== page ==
While we recognize there’s a problem in America when it comes to preparing kids for college, we’re not sold on the state’s explanation for why it suddenly raised standards for what qualifies as “proficient” in state math and English exams taken by students from grades 3 to 8.
We’re also not too confident the new standards will stick.
The state’s ham-handed way of instituting the policy — not alerting or consulting with the superintendents — will likely result in even more distrust between the state and individual school districts.
The biggest flaw with the new standards, which sent tumbling the percentage of students in Riverhead and elsewhere listed as proficient in math and English, is that the curriculum — or even teacher compensation methods — never received the major overhaul necessary to support the new thresholds.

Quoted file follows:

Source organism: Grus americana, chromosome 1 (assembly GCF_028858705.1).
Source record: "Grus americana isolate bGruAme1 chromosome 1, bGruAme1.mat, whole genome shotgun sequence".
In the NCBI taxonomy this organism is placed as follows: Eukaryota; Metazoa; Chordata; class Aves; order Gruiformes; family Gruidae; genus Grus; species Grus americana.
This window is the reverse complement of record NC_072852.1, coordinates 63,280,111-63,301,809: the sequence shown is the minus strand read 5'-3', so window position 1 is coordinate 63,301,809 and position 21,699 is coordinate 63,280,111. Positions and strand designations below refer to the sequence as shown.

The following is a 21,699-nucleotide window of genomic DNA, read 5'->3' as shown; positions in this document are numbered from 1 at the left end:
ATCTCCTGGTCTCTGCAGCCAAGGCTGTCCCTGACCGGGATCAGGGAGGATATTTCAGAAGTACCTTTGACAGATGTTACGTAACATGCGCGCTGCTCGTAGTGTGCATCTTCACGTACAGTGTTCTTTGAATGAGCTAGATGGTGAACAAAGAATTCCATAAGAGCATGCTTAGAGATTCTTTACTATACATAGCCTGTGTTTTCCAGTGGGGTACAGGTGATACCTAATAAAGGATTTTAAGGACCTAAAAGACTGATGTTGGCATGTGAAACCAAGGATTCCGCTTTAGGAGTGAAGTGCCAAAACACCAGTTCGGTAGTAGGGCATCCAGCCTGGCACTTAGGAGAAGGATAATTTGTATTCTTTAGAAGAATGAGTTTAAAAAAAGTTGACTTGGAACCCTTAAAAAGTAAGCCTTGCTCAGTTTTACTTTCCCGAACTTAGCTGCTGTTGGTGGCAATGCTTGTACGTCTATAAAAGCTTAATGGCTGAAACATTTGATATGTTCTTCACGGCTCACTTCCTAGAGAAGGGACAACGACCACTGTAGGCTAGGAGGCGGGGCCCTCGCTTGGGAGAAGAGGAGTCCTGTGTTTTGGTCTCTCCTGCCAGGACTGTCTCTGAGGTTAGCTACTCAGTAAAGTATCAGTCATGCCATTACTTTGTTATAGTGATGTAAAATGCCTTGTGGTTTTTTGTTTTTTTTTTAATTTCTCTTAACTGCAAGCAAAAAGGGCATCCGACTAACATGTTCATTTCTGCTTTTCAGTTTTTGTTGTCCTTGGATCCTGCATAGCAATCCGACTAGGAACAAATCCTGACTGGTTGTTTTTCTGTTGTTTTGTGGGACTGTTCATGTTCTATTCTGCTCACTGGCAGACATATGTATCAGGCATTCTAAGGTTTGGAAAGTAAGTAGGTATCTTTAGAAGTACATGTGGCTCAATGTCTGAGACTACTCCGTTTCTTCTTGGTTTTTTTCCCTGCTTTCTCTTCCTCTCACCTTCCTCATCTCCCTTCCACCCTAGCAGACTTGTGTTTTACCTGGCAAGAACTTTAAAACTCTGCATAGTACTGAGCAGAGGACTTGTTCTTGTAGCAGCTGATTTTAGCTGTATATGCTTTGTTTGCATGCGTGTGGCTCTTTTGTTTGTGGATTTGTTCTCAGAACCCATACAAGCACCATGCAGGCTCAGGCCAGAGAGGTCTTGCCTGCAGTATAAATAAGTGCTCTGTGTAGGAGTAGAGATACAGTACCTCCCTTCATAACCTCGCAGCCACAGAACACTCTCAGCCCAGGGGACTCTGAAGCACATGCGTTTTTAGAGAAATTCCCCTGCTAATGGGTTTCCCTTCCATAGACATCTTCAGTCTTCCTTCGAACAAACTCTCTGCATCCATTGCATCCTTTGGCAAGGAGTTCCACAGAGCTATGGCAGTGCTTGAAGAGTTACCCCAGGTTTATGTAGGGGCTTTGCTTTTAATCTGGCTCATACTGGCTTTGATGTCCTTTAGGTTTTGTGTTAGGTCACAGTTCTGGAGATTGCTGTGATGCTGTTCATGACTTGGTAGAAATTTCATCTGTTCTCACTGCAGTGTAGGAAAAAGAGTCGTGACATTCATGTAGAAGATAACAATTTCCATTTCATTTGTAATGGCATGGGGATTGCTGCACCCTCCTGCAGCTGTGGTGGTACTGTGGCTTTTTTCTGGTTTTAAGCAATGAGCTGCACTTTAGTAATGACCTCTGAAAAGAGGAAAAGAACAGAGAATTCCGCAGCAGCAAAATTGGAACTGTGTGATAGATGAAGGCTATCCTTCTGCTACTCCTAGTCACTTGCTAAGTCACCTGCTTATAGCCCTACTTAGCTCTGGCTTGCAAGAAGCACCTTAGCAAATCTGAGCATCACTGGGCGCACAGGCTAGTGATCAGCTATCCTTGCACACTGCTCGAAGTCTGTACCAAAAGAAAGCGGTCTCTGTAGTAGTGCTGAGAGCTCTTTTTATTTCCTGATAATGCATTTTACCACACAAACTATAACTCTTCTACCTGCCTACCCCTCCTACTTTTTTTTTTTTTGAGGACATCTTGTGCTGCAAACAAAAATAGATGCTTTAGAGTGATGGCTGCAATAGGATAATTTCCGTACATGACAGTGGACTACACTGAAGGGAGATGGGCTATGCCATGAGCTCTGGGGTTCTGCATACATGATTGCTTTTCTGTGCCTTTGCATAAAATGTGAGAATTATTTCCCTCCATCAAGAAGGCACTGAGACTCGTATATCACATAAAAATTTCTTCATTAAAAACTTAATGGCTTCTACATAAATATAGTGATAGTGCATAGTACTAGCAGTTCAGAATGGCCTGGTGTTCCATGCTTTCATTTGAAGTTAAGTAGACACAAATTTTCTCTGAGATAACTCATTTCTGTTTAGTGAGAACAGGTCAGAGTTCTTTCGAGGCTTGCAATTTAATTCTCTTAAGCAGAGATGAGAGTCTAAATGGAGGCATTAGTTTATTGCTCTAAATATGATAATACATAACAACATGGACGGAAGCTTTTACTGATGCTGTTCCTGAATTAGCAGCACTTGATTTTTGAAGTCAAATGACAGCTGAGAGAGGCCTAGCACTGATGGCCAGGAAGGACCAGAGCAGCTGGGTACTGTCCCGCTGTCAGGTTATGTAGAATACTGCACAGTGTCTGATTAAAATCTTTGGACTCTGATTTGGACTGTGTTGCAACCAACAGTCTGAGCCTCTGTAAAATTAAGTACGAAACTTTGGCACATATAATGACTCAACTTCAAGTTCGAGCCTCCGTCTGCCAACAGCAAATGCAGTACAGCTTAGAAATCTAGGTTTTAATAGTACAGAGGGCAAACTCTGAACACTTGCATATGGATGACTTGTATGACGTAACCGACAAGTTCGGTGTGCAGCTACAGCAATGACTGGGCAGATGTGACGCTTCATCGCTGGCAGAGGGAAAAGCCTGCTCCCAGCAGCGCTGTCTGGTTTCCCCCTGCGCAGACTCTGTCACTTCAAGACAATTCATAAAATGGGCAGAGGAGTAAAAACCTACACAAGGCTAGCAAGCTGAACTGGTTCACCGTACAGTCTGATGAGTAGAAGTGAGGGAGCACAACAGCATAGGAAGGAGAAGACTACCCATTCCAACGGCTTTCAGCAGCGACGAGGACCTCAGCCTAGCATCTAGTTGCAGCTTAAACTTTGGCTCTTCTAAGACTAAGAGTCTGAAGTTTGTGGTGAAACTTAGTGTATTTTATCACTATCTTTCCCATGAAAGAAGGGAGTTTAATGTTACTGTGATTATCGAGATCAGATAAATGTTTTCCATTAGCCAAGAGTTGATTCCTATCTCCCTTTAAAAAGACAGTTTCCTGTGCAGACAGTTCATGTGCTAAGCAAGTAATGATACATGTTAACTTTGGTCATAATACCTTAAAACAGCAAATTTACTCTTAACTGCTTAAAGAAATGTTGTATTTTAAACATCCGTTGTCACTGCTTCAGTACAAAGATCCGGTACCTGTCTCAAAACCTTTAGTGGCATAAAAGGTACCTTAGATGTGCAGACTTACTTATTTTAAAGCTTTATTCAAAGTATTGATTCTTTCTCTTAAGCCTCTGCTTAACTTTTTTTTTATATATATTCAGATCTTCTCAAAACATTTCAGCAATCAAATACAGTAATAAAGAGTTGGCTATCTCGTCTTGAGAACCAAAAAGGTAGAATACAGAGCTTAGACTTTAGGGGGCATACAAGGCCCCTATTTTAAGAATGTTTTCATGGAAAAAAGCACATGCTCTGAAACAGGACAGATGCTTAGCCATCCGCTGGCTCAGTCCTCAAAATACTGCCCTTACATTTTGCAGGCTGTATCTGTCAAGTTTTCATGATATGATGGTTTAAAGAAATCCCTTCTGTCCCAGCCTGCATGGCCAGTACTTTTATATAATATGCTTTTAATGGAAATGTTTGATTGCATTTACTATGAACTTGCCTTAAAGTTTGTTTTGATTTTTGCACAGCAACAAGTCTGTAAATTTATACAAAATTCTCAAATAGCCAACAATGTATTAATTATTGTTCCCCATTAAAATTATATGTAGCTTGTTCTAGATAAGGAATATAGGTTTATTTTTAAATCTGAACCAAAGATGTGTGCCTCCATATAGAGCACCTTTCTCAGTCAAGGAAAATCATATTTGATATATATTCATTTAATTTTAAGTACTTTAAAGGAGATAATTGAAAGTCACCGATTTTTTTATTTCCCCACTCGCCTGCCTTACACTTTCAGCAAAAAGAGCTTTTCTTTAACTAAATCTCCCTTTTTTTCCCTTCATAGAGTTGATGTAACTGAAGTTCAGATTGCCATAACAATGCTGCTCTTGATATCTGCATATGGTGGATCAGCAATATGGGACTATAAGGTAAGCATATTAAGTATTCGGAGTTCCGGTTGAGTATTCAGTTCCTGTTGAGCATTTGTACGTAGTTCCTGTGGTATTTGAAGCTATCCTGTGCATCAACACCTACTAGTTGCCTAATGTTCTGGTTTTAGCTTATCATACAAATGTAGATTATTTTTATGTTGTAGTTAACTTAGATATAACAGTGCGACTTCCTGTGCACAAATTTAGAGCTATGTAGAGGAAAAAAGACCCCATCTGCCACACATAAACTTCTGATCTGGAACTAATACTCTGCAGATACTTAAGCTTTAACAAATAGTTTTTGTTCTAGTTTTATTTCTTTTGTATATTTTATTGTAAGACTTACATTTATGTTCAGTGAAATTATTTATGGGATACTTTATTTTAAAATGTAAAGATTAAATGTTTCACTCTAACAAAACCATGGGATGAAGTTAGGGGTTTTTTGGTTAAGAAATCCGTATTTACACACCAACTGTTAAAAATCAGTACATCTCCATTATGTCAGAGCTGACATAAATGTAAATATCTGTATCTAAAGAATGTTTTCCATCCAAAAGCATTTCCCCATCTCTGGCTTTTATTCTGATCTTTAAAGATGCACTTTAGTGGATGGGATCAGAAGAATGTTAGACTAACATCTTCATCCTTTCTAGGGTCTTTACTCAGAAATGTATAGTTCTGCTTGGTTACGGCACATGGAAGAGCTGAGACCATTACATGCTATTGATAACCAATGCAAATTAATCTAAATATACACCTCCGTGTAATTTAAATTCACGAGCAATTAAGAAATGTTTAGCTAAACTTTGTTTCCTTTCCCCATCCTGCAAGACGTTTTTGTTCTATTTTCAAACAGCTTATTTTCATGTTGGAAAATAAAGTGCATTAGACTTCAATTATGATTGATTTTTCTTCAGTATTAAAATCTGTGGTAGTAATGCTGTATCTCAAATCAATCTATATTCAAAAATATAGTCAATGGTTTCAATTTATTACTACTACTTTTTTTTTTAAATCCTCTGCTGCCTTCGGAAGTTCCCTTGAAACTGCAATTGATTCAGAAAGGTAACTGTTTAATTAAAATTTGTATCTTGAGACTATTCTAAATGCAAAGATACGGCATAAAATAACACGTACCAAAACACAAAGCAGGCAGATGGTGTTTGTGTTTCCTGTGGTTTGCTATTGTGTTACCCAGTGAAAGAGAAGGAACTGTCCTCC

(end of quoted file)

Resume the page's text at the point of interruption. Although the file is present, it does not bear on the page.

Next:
If the ultimate goal is to better prepare kids for college, we doubt making state assessments harsher will help. It’s not realistic to think that students and teachers will work harder or more efficiently now that fewer students are deemed capable in math and English. Indeed, failing more kids may serve to hurt not only their own confidence in their abilities but their parents’ as well.
We would have thought the education department would have made such a big move only after several months of intense research and public debate. Instead, as was explained in a press conference, education officials were motivated after hearing President Barack Obama’s State of the Union address in January. That all seems pretty arbitrary. And in the end, it will likely emerge as a big waste of time and resources, as common sense would dictate the state will eventually be forced to reverse itself when it sees no positive results.